Buy “Knots On A Counting Rope (Turtleback School & Library Binding Edition) Bill Martin Jr., Ted Rand, John Archambault 9780613036078 Books” Online
"Knots on a Counting Rope" is a miracle of children’s literature. The main character is a young American Indian boy who is blind, and the story is told via a conversation between the Boy and his Grandfather about Boy’s birth, growth, strength, learning and empowerment, preparing him to become an independent young man who will not always have his Grandfather around. If it isn’t clear by that description, the story depicts the type of issues that are pertinent to a child with a handicap, who lives a minority lifestyle – "on the Rez", and close to nature. It respectfully depicts a flavor of Native culture, weaving teachings about the continuity of birth, life and death, with teachings about how we develop important skills for living, and the value of how we tell our story. The illustrations are nothing short of remarkable, each page a beautiful painting saturated with light and dark and a muted palette that conjures mystery, imagination and reverence to match the dialogue. The dialogue, is honest, slow, filled with emptiness, and echoes of poetry. Based upon its length, this book is for elementary age children. I am going to try it with my preschoolers and will report if it holds their attention. Check it out!
From Publishers Weekly Gathered near a campfire under a canopy of stars, a Navaho Indian boy hears the tale of his birth from his grandfather. Born on a windy night, the child was weak and frail. In the early morning, Grandfather brought him out to meet the morning. Two blue horses galloped by, stopped and looked at him; the baby raised his arms to them. Grandfather said, “This boy child will not die. The great blue horses have given him the strength to live.” Named Boy-Strength-of-Blue-Horses, the child later needs that well of strength to deal with the fact that he is blind. Rand’s atmospheric, vivid paintings evoke the tale’s sensibility as they move it along. The beauty and vastness of the Western sky and the intimacy of two loving figures by a campfire are portrayed with equal fluidity. A rich tale of intergenerational love and respect, this is bittersweet and unsentimental. It is a moving collaborative effort that reverberates long after the book is closed. Ages 5-8. Copyright 1987 Reed Business Information, Inc. –This text refers to an out of print or unavailable edition of this title.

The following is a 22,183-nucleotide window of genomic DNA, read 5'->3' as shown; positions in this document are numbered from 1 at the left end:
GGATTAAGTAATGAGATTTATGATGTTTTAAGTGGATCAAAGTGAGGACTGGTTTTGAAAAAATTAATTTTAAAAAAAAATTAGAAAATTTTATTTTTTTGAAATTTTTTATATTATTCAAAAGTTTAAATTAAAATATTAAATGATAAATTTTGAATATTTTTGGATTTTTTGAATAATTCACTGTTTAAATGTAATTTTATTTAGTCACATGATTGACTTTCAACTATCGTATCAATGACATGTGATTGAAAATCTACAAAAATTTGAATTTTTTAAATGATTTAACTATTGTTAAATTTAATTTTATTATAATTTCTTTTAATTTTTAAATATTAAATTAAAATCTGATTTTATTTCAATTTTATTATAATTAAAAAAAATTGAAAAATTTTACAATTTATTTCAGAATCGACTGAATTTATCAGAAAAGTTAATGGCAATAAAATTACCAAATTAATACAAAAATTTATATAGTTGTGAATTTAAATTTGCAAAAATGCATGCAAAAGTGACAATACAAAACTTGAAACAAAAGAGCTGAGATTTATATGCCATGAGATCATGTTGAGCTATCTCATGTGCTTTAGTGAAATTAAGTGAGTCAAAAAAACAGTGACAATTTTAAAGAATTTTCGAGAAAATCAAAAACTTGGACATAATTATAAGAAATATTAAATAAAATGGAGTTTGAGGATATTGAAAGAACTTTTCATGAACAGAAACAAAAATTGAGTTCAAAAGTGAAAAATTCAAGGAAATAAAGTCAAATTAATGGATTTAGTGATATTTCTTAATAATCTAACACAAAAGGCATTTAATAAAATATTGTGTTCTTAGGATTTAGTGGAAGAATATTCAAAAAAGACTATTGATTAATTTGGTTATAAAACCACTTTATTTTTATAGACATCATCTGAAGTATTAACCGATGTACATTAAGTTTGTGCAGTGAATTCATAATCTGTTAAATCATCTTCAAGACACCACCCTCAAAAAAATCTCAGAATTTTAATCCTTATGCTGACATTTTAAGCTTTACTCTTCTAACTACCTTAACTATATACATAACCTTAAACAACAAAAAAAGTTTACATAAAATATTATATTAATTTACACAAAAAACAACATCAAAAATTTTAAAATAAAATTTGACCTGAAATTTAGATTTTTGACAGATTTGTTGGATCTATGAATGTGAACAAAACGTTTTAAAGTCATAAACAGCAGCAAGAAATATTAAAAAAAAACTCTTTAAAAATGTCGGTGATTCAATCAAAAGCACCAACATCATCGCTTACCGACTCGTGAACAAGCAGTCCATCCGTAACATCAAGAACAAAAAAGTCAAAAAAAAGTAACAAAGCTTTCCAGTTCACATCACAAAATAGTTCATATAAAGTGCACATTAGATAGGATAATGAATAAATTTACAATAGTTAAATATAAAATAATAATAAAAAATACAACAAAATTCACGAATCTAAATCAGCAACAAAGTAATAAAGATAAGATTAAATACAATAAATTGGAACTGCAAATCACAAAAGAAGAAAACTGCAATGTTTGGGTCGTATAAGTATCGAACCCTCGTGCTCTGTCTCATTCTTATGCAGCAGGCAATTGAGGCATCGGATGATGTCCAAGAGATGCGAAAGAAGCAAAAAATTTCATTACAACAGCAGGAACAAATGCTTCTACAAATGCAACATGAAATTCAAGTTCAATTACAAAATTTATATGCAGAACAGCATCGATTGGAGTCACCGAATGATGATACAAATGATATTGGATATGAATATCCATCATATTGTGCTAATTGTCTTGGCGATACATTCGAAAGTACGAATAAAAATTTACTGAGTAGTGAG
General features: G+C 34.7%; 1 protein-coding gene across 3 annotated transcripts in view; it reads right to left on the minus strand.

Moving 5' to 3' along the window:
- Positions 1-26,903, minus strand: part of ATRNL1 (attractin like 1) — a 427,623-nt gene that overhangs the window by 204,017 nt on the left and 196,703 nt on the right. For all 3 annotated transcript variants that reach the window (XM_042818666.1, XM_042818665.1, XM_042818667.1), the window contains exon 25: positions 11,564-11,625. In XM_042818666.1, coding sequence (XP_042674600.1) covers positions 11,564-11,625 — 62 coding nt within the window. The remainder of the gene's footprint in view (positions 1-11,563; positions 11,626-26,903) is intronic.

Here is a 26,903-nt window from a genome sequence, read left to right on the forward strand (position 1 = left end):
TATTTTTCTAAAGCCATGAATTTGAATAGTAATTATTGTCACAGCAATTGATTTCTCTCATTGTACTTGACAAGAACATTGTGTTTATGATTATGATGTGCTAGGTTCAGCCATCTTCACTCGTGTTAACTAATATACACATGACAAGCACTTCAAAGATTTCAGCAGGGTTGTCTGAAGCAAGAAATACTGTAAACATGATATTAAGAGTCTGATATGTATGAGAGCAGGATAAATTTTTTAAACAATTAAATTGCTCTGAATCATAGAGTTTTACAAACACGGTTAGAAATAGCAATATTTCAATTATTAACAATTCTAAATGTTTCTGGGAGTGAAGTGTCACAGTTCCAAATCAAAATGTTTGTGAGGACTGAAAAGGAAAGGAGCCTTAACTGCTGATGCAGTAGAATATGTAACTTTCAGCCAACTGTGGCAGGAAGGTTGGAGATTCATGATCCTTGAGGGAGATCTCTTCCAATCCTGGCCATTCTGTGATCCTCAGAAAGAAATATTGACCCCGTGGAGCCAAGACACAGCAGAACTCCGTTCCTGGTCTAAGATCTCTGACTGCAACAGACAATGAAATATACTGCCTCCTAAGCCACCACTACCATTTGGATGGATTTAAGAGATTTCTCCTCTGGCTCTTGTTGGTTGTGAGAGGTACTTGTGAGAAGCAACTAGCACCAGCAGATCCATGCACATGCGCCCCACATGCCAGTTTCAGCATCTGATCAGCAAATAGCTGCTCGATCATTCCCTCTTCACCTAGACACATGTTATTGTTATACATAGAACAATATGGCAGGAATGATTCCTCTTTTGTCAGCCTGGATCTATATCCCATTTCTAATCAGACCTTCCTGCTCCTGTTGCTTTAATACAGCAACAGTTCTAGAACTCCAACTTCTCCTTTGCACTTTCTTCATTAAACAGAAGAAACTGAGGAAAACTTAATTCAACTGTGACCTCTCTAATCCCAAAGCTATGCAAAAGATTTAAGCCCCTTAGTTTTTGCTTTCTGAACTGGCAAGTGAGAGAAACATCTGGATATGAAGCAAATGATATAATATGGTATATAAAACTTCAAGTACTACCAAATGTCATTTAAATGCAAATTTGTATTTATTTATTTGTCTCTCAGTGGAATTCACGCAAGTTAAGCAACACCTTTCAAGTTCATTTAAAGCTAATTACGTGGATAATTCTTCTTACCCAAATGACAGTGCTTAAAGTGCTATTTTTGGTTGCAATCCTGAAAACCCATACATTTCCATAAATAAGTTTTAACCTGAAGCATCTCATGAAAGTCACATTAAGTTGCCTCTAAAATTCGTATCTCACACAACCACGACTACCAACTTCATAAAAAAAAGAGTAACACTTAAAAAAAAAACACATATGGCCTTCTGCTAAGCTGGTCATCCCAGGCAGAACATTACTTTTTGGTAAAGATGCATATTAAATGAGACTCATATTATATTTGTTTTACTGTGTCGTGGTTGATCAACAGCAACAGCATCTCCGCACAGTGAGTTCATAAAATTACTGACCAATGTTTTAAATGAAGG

Knots On A Counting Rope (Turtleback School & Library Binding Edition) School & Library Binding – September 15, 1997 by Bill Martin Jr. (Author), Review
As a child this was my all time favorite book. It is still in the top 10. Beautiful story, beautiful illustrations. Teaches several truly meaningful lessons. -Read Reviews-
I chose this rating for three reasons. First, I love reading of Native American culture as my mother always spoke of the wisdom of Native Americans. Also, Ted Rand is my favorite illustrators. He truly brings a story to life. Lastly, I love the theme of grandchild and grandparent. My own children were very close to my mother. My daughter just adopted a little girl who is part Native American and I thought this book would make a memorable gift.
Tags: Bill Martin Jr., Blind, Blind Blind, Children: Grades 2-3, Children's 4-8 - Picturebooks, Family - Multigenerational, Grandfathers, Grandfathers Grandfathers, Indians of North America, Indians of North America Indians of North America, John Archambault, Juvenile Fiction, Knots On A Counting Rope (Turtleback School & Library Binding Edition), Mathematics, People & Places - United States - Native American, Personal & social issues: disability & special needs (Children's, Physically handicapped, Physically handicapped Physically handicapped, Science, Social Themes, Social Themes - Special Needs, Special Needs, Ted Rand, Teenage), Turtleback Books